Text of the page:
The average price of a Canadian home popped 17% in January compared with the previous year. Since 2005 housing prices in Canada have nearly doubled, while in the U.S., prices are roughly flat. The disparity is huge. The average selling price of Canadian house today is $470,000. In the U.S., its only $260,000.

This gap has caused many analysts to believe that the country is currently in its first real estate bubble in decades. If and when it pops, some fear that big-time lenders such as Royal Bank of Canada (TSX:RY)(NYSE:RY), Bank of Montreal (TSX:BMO)(NYSE:BMO) and Toronto-Dominion Bank (TSX:TD)(NYSE:TD) may go the way of American banks during the last financial crisis, posting massive losses and watching their stocks sink 50% or more.

Will this possibility become a reality?

A tale of two Canadas

There are a few major differences between the current bubble in Canada and the one that popped in the U.S.

First, the price explosion seems to be happening in only a handful of regions, even down to a specific locale. For example, two cities (Toronto and Vancouver) seem to be skewing the entire market. Without them, the average Canadian home grew in value by only 8% with the average home selling for just $340,000. If you strip out the British Columbia and Ontario provinces altogether, the price of an average Canadian home actually dropped year over year to $287,000.

The issue, however, is a potential spillover effect. Provinces like Alberta and Saskatchewan haven’t seen real estate bubbles because their economies are already in decline due to collapsing oil prices. The major regions that aren’t reliant on commodities, namely B.C. and Ontario, could by pushed into recession if the real estate market collapsed.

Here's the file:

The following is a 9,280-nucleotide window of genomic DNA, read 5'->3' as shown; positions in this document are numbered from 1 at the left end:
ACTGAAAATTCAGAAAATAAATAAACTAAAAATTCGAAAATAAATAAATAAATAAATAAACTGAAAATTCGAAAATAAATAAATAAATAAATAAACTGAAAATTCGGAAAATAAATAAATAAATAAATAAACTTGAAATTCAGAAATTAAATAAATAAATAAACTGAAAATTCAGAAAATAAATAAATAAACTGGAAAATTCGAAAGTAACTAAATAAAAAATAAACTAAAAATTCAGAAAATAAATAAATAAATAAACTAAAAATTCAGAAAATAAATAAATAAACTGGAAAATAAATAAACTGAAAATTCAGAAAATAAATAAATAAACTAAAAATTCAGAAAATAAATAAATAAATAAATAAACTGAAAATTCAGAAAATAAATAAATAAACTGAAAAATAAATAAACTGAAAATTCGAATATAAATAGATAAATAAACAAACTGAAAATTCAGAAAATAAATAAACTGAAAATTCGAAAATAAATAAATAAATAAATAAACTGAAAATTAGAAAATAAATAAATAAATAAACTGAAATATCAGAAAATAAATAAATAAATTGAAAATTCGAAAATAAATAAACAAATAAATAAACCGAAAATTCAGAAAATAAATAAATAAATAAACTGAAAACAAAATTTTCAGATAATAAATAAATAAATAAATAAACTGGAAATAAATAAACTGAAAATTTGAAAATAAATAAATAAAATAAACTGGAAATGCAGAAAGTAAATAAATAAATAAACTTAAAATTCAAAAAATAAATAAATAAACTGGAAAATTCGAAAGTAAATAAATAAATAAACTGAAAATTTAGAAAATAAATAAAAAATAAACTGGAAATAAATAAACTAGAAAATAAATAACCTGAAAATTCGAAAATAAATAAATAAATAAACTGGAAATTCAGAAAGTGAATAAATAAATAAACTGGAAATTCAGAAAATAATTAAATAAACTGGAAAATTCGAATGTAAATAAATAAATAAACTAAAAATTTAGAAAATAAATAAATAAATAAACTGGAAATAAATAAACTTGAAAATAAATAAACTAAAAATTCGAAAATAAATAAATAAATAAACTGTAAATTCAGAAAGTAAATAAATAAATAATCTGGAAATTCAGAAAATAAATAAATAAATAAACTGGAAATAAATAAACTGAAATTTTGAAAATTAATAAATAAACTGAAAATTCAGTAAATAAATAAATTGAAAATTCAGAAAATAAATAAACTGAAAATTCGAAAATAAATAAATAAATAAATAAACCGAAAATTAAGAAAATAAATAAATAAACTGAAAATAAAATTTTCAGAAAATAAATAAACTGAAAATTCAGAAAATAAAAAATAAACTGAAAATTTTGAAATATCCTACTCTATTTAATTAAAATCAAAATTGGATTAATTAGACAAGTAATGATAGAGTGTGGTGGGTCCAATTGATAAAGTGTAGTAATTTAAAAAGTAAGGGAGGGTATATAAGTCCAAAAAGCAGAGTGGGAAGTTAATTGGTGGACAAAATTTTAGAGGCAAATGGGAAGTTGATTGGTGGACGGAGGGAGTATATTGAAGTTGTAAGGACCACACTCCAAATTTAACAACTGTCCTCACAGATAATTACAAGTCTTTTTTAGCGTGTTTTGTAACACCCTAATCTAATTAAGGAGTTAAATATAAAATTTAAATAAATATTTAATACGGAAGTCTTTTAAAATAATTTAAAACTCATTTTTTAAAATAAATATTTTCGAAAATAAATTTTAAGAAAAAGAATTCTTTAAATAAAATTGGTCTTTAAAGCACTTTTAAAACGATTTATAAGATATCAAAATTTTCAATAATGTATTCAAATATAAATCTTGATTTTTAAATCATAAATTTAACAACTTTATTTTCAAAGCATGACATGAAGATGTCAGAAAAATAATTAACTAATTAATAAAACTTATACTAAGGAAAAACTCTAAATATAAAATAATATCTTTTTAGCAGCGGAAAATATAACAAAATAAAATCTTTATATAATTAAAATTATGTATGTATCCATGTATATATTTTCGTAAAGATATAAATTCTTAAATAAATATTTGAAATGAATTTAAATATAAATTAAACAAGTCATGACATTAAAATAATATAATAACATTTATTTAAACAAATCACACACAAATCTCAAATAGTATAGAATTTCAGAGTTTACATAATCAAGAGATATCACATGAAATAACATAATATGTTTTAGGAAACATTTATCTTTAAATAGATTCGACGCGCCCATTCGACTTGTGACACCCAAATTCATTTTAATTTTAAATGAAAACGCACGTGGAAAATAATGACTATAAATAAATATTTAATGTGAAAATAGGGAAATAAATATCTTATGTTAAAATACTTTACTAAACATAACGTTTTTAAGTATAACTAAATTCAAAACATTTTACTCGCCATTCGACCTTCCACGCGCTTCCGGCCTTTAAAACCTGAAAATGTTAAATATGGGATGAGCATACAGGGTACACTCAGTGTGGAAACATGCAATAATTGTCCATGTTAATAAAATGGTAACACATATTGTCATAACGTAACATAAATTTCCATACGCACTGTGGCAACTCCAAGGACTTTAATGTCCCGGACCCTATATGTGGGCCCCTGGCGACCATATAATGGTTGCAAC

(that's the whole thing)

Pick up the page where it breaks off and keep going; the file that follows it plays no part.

If this occurs, nearly every major metropolitan area in Canada would be experiencing declines in wealth. This could have a severe impact on consumer spending and confidence, which would be more than enough to create a systemic crisis.

Here’s why things would turn messy

Even the Bank of Canada, which has an incentive to downplay a potential downturn, believes things are starting to look overheated.

“Recent momentum in prices in Toronto and Vancouver may increase the likelihood of a correction in house prices, which could affect vulnerable households,” it said. How could a real estate crash destroy the Canadian economy, even if it were contained in just a few areas?

A recent study by the Bank of Canada highlights a big area of concern. While housing prices have doubled over the past decade, so has private debt. For those under 45 years old, houses typically represent 90% of the value of their assets. About 8% of all households are carrying debt that is 350% or more of their gross income. The people with the highest levels of debt also tend to reside in regions where housing prices have exploded, specifically British Columbia and Ontario.

If the real estate market even hiccups there, it could have a domino effect fairly quickly given that homeowners are already stretched. While the big dividend yields are tempting, investing in Canadian banks carries a large amount of risk. Judging by what happened in the U.S., downside of 50% or more is not out of the question.

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Fool contributor Ryan Vanzo has no position in any stocks mentioned.